So Peter talked a little bit earlier about the strategic side of developing the Medical Affairs plan, but that then needs to go into the tactical side. So this is really a process of taking a look at the gaps you identified where it is that you want to be and the path to get there and in determining exactly how you’re going to do that, you know, sort of ruling out a strategy that covers multiple channels, multiple different functions within Medical Affairs in order to achieve those objectives. And when you get to this level, it’s very important that this the independent commercial, your commercial called needs for compliance reasons. So we talked a little bit about aligning at the strategic level with your cross functional partners, when it comes down to the nitty gritty of exactly how you’re going to accomplish this bigger strategic objective that needs to be within your medical team. And the other point I’d like to make is that it is very easy for Medical Affairs to be viewed as a support function and just become very tactical. So that’s why it’s important, even in the midst of this process, to constantly be going back to your strategic plan and making sure that the tactics you’re developing really are anchored to what you set out as the strategic objectives for your medical plan. And not just be purely reactive to things that may be coming in and maintain that focus on really what it is that needs to happen in order to get you from point A to point B.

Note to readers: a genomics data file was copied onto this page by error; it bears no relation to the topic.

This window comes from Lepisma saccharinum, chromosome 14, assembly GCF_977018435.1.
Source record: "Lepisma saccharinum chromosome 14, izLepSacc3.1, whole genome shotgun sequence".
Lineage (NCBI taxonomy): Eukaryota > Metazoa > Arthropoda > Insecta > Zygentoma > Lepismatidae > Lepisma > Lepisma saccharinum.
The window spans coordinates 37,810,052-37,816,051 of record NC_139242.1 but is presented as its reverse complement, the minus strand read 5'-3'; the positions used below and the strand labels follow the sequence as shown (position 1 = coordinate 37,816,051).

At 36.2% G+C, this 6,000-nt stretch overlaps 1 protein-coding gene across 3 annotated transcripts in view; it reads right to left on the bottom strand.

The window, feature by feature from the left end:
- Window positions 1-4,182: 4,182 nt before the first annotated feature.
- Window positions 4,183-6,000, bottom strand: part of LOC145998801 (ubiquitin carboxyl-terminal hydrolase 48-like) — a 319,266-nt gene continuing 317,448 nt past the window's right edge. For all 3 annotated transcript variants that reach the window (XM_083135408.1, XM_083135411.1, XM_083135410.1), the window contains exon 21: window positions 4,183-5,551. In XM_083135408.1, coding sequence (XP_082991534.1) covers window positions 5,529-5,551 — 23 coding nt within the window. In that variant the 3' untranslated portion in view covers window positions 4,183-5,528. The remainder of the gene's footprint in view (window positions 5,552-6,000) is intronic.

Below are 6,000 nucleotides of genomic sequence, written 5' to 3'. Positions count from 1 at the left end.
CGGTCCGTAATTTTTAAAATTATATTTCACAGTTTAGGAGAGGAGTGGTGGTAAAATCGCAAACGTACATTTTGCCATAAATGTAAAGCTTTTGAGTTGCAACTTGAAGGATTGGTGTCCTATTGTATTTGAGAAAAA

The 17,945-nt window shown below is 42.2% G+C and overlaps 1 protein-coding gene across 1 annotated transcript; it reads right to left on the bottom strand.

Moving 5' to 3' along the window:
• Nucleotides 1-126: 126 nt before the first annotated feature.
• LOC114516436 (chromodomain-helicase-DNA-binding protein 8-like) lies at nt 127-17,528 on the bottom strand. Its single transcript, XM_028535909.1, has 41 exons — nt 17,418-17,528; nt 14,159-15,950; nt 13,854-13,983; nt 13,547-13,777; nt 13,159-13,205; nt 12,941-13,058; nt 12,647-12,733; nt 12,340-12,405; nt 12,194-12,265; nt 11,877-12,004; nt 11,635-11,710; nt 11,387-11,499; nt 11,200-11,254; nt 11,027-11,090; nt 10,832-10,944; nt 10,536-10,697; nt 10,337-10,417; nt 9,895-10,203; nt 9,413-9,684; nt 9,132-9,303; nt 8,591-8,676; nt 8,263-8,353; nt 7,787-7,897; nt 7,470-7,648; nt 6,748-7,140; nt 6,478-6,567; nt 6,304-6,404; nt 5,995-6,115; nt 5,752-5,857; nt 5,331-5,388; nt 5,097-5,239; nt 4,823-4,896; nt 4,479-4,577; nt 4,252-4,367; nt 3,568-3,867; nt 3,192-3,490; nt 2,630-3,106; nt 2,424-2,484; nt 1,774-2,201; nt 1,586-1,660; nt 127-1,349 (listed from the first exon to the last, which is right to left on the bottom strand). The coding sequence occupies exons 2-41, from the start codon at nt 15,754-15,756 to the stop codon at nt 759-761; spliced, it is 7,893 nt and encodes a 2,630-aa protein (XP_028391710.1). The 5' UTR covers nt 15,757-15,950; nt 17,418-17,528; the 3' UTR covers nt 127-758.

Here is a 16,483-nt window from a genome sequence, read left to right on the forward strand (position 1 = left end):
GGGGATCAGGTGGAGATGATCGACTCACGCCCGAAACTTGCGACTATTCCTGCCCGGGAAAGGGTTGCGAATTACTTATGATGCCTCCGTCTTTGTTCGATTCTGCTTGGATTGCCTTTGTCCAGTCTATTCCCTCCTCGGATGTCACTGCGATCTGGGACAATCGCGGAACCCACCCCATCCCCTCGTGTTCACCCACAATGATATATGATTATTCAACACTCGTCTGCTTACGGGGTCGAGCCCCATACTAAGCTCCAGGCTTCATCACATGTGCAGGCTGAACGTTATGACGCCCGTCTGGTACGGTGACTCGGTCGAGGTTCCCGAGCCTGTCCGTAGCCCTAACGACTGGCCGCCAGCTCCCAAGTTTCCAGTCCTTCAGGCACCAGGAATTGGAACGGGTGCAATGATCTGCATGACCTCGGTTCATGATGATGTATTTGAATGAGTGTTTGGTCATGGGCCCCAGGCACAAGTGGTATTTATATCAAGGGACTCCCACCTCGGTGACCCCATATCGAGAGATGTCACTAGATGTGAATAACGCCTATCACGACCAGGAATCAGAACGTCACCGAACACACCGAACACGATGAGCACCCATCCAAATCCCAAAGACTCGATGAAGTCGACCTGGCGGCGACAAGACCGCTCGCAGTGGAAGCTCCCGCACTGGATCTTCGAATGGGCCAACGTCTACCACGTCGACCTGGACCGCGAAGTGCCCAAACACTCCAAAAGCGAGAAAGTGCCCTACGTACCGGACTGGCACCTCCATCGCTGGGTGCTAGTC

It’s really important that you know, besides having all the philosophical discussions about strategic planning, at some point, we got to put pen to paper and do a Medical Affairs traditionally do was always communicate something to the external world. And that was the primary function. But as time goes on, the responsibility is changing. And it’s not so much just what are we publishing? But what is the evidence generation plan? What do we need to prepare to do? How do we start to think about differentiating not just today, but five years from now? We keep hearing and medical about evidence generation, right versus just dissemination. And so how much time is being spent on that? How much time are you putting together real world evidence plan, looking for patient reported outcomes to be incorporated in child and I’ll ask the panel I think this is an important shift in how we used to do things.